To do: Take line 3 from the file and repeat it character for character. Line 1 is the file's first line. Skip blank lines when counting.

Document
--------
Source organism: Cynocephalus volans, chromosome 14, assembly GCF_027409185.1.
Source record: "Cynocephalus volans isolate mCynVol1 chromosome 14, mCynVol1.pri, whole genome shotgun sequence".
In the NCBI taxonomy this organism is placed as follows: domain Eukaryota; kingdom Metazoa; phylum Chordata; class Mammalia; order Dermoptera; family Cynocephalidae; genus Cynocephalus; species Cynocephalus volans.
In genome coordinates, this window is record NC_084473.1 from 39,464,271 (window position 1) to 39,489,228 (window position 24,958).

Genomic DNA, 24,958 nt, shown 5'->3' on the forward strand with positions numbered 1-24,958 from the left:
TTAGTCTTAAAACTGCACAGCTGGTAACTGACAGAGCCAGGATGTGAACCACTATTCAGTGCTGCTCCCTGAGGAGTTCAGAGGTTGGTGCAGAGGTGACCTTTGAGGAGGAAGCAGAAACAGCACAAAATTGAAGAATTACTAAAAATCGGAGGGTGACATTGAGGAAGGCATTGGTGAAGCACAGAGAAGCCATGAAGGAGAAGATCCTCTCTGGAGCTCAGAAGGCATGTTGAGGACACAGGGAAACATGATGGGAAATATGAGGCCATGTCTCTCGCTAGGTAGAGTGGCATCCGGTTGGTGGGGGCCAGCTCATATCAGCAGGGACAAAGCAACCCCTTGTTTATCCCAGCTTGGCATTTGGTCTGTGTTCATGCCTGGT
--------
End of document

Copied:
In the NCBI taxonomy this organism is placed as follows: domain Eukaryota; kingdom Metazoa; phylum Chordata; class Mammalia; order Dermoptera; family Cynocephalidae; genus Cynocephalus; species Cynocephalus volans.